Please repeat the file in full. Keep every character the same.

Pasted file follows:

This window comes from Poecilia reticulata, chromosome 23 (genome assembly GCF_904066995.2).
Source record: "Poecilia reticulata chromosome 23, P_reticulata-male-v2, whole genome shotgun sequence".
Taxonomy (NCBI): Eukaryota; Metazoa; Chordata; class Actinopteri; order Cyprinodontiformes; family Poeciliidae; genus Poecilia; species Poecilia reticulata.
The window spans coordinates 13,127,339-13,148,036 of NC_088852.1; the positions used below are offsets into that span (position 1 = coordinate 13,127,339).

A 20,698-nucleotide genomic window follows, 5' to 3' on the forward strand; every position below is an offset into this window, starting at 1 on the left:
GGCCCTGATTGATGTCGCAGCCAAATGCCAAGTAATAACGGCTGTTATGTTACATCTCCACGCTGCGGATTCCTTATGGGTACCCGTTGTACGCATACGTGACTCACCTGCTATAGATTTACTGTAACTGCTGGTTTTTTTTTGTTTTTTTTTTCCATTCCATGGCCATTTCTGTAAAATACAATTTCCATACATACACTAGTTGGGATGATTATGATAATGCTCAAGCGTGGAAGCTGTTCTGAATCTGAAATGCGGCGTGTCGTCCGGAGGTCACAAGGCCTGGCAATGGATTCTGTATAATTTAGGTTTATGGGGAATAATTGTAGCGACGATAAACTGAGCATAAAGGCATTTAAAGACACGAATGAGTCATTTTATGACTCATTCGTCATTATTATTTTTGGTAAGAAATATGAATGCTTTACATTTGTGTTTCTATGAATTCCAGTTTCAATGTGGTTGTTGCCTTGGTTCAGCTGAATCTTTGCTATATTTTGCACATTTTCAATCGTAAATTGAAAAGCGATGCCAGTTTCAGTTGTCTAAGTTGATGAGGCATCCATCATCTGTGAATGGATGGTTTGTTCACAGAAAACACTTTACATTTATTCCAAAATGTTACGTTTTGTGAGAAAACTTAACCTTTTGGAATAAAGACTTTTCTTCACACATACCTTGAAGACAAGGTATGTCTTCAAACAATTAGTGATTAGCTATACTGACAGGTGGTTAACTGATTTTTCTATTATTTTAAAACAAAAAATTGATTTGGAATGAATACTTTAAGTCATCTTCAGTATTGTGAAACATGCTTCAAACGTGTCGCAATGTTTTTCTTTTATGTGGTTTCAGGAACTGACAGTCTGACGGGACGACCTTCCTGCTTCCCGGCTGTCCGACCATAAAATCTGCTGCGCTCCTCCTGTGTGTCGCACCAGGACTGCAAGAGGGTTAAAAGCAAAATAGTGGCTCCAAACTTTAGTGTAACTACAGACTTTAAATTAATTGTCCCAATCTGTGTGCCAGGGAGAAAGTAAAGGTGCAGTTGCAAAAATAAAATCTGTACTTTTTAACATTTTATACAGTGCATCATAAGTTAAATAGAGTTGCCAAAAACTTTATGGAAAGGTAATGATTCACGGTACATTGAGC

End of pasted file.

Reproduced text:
This window comes from Poecilia reticulata, chromosome 23 (genome assembly GCF_904066995.2).
Source record: "Poecilia reticulata chromosome 23, P_reticulata-male-v2, whole genome shotgun sequence".
Taxonomy (NCBI): Eukaryota; Metazoa; Chordata; class Actinopteri; order Cyprinodontiformes; family Poeciliidae; genus Poecilia; species Poecilia reticulata.
The window spans coordinates 13,127,339-13,148,036 of NC_088852.1; the positions used below are offsets into that span (position 1 = coordinate 13,127,339).

A 20,698-nucleotide genomic window follows, 5' to 3' on the forward strand; every position below is an offset into this window, starting at 1 on the left:
GGCCCTGATTGATGTCGCAGCCAAATGCCAAGTAATAACGGCTGTTATGTTACATCTCCACGCTGCGGATTCCTTATGGGTACCCGTTGTACGCATACGTGACTCACCTGCTATAGATTTACTGTAACTGCTGGTTTTTTTTTGTTTTTTTTTTCCATTCCATGGCCATTTCTGTAAAATACAATTTCCATACATACACTAGTTGGGATGATTATGATAATGCTCAAGCGTGGAAGCTGTTCTGAATCTGAAATGCGGCGTGTCGTCCGGAGGTCACAAGGCCTGGCAATGGATTCTGTATAATTTAGGTTTATGGGGAATAATTGTAGCGACGATAAACTGAGCATAAAGGCATTTAAAGACACGAATGAGTCATTTTATGACTCATTCGTCATTATTATTTTTGGTAAGAAATATGAATGCTTTACATTTGTGTTTCTATGAATTCCAGTTTCAATGTGGTTGTTGCCTTGGTTCAGCTGAATCTTTGCTATATTTTGCACATTTTCAATCGTAAATTGAAAAGCGATGCCAGTTTCAGTTGTCTAAGTTGATGAGGCATCCATCATCTGTGAATGGATGGTTTGTTCACAGAAAACACTTTACATTTATTCCAAAATGTTACGTTTTGTGAGAAAACTTAACCTTTTGGAATAAAGACTTTTCTTCACACATACCTTGAAGACAAGGTATGTCTTCAAACAATTAGTGATTAGCTATACTGACAGGTGGTTAACTGATTTTTCTATTATTTTAAAACAAAAAATTGATTTGGAATGAATACTTTAAGTCATCTTCAGTATTGTGAAACATGCTTCAAACGTGTCGCAATGTTTTTCTTTTATGTGGTTTCAGGAACTGACAGTCTGACGGGACGACCTTCCTGCTTCCCGGCTGTCCGACCATAAAATCTGCTGCGCTCCTCCTGTGTGTCGCACCAGGACTGCAAGAGGGTTAAAAGCAAAATAGTGGCTCCAAACTTTAGTGTAACTACAGACTTTAAATTAATTGTCCCAATCTGTGTGCCAGGGAGAAAGTAAAGGTGCAGTTGCAAAAATAAAATCTGTACTTTTTAACATTTTATACAGTGCATCATAAGTTAAATAGAGTTGCCAAAAACTTTATGGAAAGGTAATGATTCACGGTACATTGAGC